Paradise Lost: Haiti’s Tumultuous Journey from Pearl of the Caribbean to Third World Hot Spot

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Refresh and try again. Michael 's review Mar 24, I read this book to gain greater insight into the history and experiences of Haiti. He consistently frames the history and narrrative of Haitian back upon themselves to blame them for their struggles, and to highlight his perception of Haitian entitlement within their nationalism.

Journal of Haitian Studies

Admittedly, I ended up "finishing" the book only through active skimming whenever he jerks-off about this entitlement. I still feel there must be a better way to tell this story without being so distinctly prejudiced to blaming Haitians, and not just see Haiti as a "flawed state" but to analyze it from the role of being the first majority black "western" nation-state. Sign into Goodreads to see if any of your friends have read Paradise Lost. Why has the United States felt a need to repeatedly intervene in Haiti's affairs? Why have multiple U. Philippe Girard answers these and other questions in Paradise Lost.

Journal of Haitian Studies

He examines how colonialism and slavery have left a legacy of racial tension, both within Haiti and internationally, as Haitians remain deeply suspicious of white foreigners' motives, many of whom doubt Haitians' ability to govern themselves. He also examines how Haiti's current political instability is merely a continuation of two hundred years of political strife that began during the War of Independence Finally, Girard explores poverty's devastating impact on contemporary Haiti.

This book is different from others in the field, arguing that Haitians - particularly home-grown dictators - bear a big share of the responsibility for their nation's troubles. These elements will all come together in showing the consequences of the sugar trade on Saint Domingue.

They brought in many military men and invited all types of people to inhabit the island. Although people came, their intentions were rarely to stay on the island permanently: many of them only wanted to profit from trade.

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They noticed that Saint Domingue had a rich virgin soil and that the island had much potential. However, in order to put in place crops such as sugar cane, cotton, tobacco or coffee they needed people to clean the land, prepare the soil, plant seedlings and weed them.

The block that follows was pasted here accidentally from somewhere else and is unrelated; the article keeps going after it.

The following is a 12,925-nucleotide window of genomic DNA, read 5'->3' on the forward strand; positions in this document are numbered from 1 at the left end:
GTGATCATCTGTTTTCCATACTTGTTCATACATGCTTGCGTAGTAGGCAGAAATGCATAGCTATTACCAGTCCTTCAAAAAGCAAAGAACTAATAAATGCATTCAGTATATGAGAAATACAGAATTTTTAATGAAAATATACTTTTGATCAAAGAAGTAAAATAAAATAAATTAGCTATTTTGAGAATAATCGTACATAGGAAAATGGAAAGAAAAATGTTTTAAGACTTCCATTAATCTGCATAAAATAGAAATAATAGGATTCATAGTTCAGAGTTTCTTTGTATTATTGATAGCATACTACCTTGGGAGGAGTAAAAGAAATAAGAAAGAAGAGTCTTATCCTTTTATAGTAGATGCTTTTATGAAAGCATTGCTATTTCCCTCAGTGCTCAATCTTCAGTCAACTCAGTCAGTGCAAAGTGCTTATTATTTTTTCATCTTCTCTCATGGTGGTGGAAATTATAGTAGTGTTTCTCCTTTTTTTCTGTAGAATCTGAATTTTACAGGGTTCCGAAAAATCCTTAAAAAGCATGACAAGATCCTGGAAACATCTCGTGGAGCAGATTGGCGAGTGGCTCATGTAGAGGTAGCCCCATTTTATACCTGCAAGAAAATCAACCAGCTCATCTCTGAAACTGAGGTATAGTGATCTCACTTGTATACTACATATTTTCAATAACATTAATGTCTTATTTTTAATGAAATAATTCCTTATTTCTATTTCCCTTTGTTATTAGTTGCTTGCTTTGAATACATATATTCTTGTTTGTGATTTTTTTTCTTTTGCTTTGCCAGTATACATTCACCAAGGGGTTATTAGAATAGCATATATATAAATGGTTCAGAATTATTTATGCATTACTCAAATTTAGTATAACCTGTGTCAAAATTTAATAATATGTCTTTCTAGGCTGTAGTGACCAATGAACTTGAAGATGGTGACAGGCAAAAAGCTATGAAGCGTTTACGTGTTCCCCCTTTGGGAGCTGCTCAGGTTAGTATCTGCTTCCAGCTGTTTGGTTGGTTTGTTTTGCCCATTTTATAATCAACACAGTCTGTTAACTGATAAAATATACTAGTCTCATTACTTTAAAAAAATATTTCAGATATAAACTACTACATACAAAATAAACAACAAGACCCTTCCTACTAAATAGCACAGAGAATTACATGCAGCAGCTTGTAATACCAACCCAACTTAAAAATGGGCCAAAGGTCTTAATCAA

When it came to sugar cane, which was a much more expensive crop to have, the work was much harder and required more man-power. Europeans were dying of exhaustion due to the hard conditions, which is why they decided to import massive amounts of black slaves from Africa.

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Between and , the French brought about 1 million slaves to sugar islands, most of which went to Saint Domingue7. Quickly, Saint Domingue became the island in the Caribbean with the most slaves. This slave population was originally kidnapped in Africa, often in the Bight of Benin, by Africans and then sold to the slave traders.

They were then chained on slave ships with anywhere between to people on average8. They were fed little, and forced to do some kind of labor to keep their minds distracted, far from rebellion.

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However, as harsh as the conditions of the crossing might have been, the conditions did not necessarily get better once on shore. Saint Domingue was known for having the harshest living conditions for slaves in the Caribbean. The Living Conditions The living conditions on the plantations widely varied according to the social class one belongs to. The Atlantic Slave Trade.


Cambridge: Cambridge UP, In sugar plantations they had to harvest the sugar cane with machetes, walking through the razor sharp leaves of the cane as well as the snakes and insects that inhabit the fields. Additionally, because sugar cane sours fast, these workers had to work in a very timely manner and were therefore rushed to crush the cane and boil its juice. The heat from the fire added to the already torrid tropical heat made this task all the more difficult. Punishments were just as much a part of daily life on plantations. Slaves were whipped daily without great resistance. They were often subject to nose and ear mutilations as well as branding with a hot iron in the shape of a heraldic lily.

Women were often raped or forced to have intercourse with a fellow male slave in order to produce slave children. These people did tasks that usually required more specific skills.

They often became servants or specialized workers. However, they were still slaves and legally did not have much more value than furniture. Although slaves had the hardest lives on the plantation that does not mean that the settlers had optimal lives.

Haiti, Pearl of the Caribbean

They also had a certain amount of work to do on the plantations.